fbpx
Home » blog » Song Focus: Dame Vera Lynn, Peter Sellers, Slim Pickens and Johnny Cash Will Meet Again
Country Historical

Song Focus: Dame Vera Lynn, Peter Sellers, Slim Pickens and Johnny Cash Will Meet Again

The song “We’ll Meet Again” has turned up many times. Three instances are particularly significant and memorable.

The song was written by Hughie Charles and Ross Parker and sung by Dame Vera Lynn (who now is 100 years old) in 1939. It evokes a world that was about to embark on a horrific war. The people leaving from the ports and train stations knew that there was a good chance that they would die or be grievously injured. They also knew that the Nazis were close to winning. Singing about smiling through and meeting again some sunny day is poignant when you think about the darkness and evil that they were up against, and where the world was headed if they failed.

It’s a song about faith and defiance. Here are the lyrics:

We’ll meet again
Don’t know where
Don’t know when
But I know we’ll meet again some sunny day
Keep smiling through
Just like you always do
‘Till the blue skies drive the dark clouds far away

So will you please say hello
To the folks that I know
Tell them I won’t be long
They’ll be happy to know
That as you saw me go
I was singing this song

We’ll meet again
Don’t know where
Don’t know when
But I know we’ll meet again some sunny day

We’ll meet again
Don’t know where
Don’t know when
But I know we’ll meet again some sunny day
Keep smiling through
Just like you always do
‘Til the blue skies
Drive the dark clouds far away
So will you please say hello
To the folks that I know
Tell them it won’t be long
They’ll be happy to know
That as you saw me go
I was singin’ this song

We’ll meet again
Don’t know where
Don’t know when
But I know we’ll meet again some sunny day

The second time and third time that the song pops up prominently its meaning is spun around a bit. Both its use at the end of “Dr. Strangelove or: How I Learned to Stop Worrying and Love the Bomb” and as the final cut on the last Johnny Cash album released during his lifetime suggest that the message is that we’ll meet again…but not in this life.

“We’ll Meet Again” is among the most famous of songs to emerge from World War II. Its strength is its simplicity: We’ll get through this awful experience and have a beer after. More broadly, it’s both a no-brainer and important to realize that music is deeply related to the events they depict and the times during which they are written. Art is history. Click here or on the image for music from the war at Amazon or click here for a selection from iTunes.
The use in Dr. Strangelove is great, but I always found it a bit unfortunate that it stole the thunder of the song. Vera Lynn, not Slim Pickens, should be most closely associated with “We’ll Meet Again.” Instead of a song that that perfectly captures the spirit that drove the heroic resistance to the Nazis by the British, “We’ll Meet Again” was hijacked for what, in the final analysis, is just a movie. And a dark one at that.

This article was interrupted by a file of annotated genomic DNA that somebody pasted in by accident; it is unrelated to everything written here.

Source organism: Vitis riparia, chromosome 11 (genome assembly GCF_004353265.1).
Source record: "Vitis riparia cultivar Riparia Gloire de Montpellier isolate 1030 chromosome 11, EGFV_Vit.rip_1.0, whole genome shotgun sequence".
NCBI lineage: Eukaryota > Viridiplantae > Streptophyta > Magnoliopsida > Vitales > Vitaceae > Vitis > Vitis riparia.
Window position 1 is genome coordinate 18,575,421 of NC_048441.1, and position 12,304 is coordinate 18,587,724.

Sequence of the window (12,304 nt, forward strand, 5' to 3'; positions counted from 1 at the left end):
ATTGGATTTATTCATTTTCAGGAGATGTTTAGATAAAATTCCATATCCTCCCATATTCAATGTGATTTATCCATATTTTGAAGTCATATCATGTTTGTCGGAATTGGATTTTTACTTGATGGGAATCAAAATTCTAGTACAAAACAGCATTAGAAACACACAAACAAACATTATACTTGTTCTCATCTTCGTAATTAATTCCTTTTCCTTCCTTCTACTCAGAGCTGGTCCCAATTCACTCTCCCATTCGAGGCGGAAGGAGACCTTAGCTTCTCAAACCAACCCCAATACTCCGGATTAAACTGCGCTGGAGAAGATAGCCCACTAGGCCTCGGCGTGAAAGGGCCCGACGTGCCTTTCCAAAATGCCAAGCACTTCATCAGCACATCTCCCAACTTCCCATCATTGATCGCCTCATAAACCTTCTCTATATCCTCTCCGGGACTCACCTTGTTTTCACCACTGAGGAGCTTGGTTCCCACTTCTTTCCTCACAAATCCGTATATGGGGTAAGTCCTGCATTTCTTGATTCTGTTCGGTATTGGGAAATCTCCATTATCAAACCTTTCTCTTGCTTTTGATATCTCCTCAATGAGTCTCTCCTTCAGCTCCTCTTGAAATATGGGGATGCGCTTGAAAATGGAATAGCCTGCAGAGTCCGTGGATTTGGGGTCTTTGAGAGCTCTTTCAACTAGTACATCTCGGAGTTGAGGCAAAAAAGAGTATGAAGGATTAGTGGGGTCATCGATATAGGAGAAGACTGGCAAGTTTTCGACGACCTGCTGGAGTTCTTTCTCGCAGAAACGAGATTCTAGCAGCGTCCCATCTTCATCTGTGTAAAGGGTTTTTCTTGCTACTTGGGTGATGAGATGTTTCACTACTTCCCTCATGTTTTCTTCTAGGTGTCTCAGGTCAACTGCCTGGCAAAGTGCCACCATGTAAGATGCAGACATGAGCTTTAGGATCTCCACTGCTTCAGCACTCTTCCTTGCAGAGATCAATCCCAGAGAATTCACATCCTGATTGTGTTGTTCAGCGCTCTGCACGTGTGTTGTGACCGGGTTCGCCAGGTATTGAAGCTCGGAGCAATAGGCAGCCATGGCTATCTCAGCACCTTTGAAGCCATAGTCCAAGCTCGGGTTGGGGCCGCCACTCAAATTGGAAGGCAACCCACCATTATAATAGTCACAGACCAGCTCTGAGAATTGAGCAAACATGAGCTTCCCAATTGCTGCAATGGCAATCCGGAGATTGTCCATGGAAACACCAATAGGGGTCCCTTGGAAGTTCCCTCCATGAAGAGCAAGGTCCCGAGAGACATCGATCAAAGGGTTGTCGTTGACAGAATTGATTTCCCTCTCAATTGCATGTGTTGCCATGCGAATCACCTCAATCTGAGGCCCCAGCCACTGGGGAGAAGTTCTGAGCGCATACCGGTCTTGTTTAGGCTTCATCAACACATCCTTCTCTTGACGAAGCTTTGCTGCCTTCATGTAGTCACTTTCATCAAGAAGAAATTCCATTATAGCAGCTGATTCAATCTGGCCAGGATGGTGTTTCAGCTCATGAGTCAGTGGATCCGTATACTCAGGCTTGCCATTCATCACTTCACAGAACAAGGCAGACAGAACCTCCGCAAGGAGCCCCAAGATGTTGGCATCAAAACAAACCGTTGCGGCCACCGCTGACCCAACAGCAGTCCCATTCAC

Then comes Johnny Cash. Near the end of his life, Cash made a series of record with hip hop producer Rick Rubin. “We’ll Meet Again” ends “American IV: The Man Comes Around.”

It was brilliant to end the album in that way. Cash was a deeply religious man. The first song on the album — the title track — describes judgement day. The man coming around is God, and he means business. This rather frightening and apocalyptic prospect is bookended by “We’ll Meet Again,” which suggests that perhaps there is hope for reunion with loved ones after the judgement.

The subtext of the album is that Cash was ill and nearing the end. What is described as “the whole Cash gang” sings the refrain. His family, perhaps, is saying goodbye and that they will seem him in heaven. Of course I don’t know, but I bet that that choosing to cover the song and its placement on the album were done with great care. It’s great that Johnny Cash was able to sing himself off stage.

Above is Vera Lynn singing the song at what may be an RAF reunion. Below is Slim Pickens headed to his last roundup. Here is the Cash version.

Sign Up for TDMB Daily Email Blasts

TDMB offers daily one-video email blasts. A different genre each day of the week. They are quick hits: Just great music and a bit of context.

Sign up below or, for more info, click here.

Here’s What’s Here

The Daily Music Break explores every genre of music, from hip hop to opera. It's simple: Boundaries are dumb. It's all good. Here is more about the site and here is our index:

--A Tribe Called Quest to The Dick Hyman Trio (In other words, A to H)

--Indigo Girls to Queen Ida (I to Q)

--Radiohead to ZZ Top (R to Z)

Reading Music

The stories of the great bands and musicians are fascinating. Musicians as a group are brilliant, but often troubled. The combination of creativity and drama makes for great reading.

Here are some books to check out.

Duke Ellington brought class, sophistication and style to jazz which, until that point, was proudly unpolished and raucous. His story is profound. The author, Terry Teachout, also wrote "Pops," the acclaimed bio of Louis Armstrong. Click here or on the image.

🎼🎺🎻🎹🎷🎶🎵


What else is there to say? Here is the story behind every song written by The Beatles. Click here or on the image.

🎼🎺🎻🎹🎷🎶🎵

The Grateful Dead don't get enough credit for the profound nature of its lyrics. Many of the band's songs are driven by a deep and literate Americana ("I'm Uncle Sam/That's who I am/Been hidin' out/In a rock and roll band" and "Majordomo Billy Bojangles/Sit down and have a drink with me/What's this about Alabama/Keeps comin' back to me?").

David Dodd's exhaustive study tells the story, song by song. Click here or on the image.

Top